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Meerkat was the darling of SXSW in 2015. Here’s why it pivoted three months later and became Houseparty.

Founder and CEO Ben Rubin explains the livestreaming company’s extreme makeover on Recode Media.

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Three years ago, the mobile livestreaming app Meerkat was the app of South By Southwest in Austin, Texas. But this year at SXSW, Meerkat’s founder Ben Rubin was happy just hanging out.

On the latest episode of Recode Media with Peter Kafka, Rubin reflected on why, just months after SXSW 2015, he pivoted the Meerkat team away from livestreaming into a different product, Houseparty. For starters, the splashy debut was not as carefully orchestrated as it may have seemed at the time.

“Two weeks before the conference, people were already streaming and talking about ‘Meerkat at South By,’” Rubin said. “But it was just me, a chubby guy with a yellow t-shirt that didn’t even know he was going to South By four days before that.”

The mobile broadcasting model — later mimicked by Facebook Live, Facebook-owned Instagram and Twitter-owned Periscope, among others — wasn’t good for making “meaningful connections,” Rubin noted.

“The amount of people who can make meaningful live content on a daily basis is very, very few,” he said.

Although Meerkat attracted millions of users, the company noticed that they would broadcast once or twice and then peace out — so, Meerkat became Houseparty, which lets multiple friends video chat with each other simultaneously (think FaceTime, but for groups). Rubin characterized that decision as a “pivot from courage,” rather than a “pivot from fear.”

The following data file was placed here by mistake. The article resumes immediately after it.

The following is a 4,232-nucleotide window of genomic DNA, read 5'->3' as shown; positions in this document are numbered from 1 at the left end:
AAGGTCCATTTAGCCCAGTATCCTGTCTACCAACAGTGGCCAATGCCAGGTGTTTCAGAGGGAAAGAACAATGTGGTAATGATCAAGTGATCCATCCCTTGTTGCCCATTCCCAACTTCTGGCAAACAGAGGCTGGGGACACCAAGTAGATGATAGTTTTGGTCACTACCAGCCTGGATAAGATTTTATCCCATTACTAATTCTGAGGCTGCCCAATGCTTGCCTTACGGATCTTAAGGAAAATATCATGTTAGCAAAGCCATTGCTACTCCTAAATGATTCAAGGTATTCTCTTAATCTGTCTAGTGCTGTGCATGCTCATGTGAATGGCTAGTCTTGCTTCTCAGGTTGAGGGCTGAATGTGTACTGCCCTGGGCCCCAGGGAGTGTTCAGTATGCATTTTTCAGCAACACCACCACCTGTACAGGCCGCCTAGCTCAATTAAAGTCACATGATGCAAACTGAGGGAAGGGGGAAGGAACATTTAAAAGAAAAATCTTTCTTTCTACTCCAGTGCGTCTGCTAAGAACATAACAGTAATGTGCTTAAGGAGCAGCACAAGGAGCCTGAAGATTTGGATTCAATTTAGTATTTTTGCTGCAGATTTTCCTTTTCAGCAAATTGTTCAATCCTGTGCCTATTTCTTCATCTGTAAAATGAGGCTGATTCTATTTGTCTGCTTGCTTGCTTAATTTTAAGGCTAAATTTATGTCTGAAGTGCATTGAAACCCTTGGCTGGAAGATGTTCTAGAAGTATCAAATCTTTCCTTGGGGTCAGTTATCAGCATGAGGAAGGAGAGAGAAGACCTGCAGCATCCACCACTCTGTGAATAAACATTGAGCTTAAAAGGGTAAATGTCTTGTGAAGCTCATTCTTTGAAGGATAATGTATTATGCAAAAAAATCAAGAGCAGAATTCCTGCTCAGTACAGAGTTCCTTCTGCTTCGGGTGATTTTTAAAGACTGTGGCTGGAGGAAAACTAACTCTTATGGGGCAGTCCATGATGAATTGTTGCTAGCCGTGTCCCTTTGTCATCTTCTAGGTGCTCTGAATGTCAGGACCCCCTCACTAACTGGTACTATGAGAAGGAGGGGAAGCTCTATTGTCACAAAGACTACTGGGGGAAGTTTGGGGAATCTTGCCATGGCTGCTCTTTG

“The pivots from fear always come too late, and three months before you run out of money,” he said. “A pivot from courage is the one where everybody’s shaking in the chairs in the board meeting. Everyone was afraid because I was this crazy guy who’d just raised $12 million.”

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On the new podcast, Rubin said the thing he cares most about Houseparty creating is a sense of “presence” among the app’s users — a technological fascimilie of hanging out in the same room with other people, including not-close friends. Half of the app’s users are under the age of 24.

“Everybody has two or three friends who they can FaceTime at any minute, out of the blue,” he said. “But there’s another 20 people who, ‘It’s gonna be weird if Peter FaceTimes me out of the blue, why should I answer this?’ With Houseparty, it’s actually okay to say ‘I’m around’ and for your friends to opt in, and their friends can join in.”

“That’s one of the beautiful things about the internet, the ability to have connections that you otherwise would not have,” Rubin added. “Everything became flattened into a two-dimensional feed. A real dialogue between people is bringing back empathy that I think we’ve been missing.”

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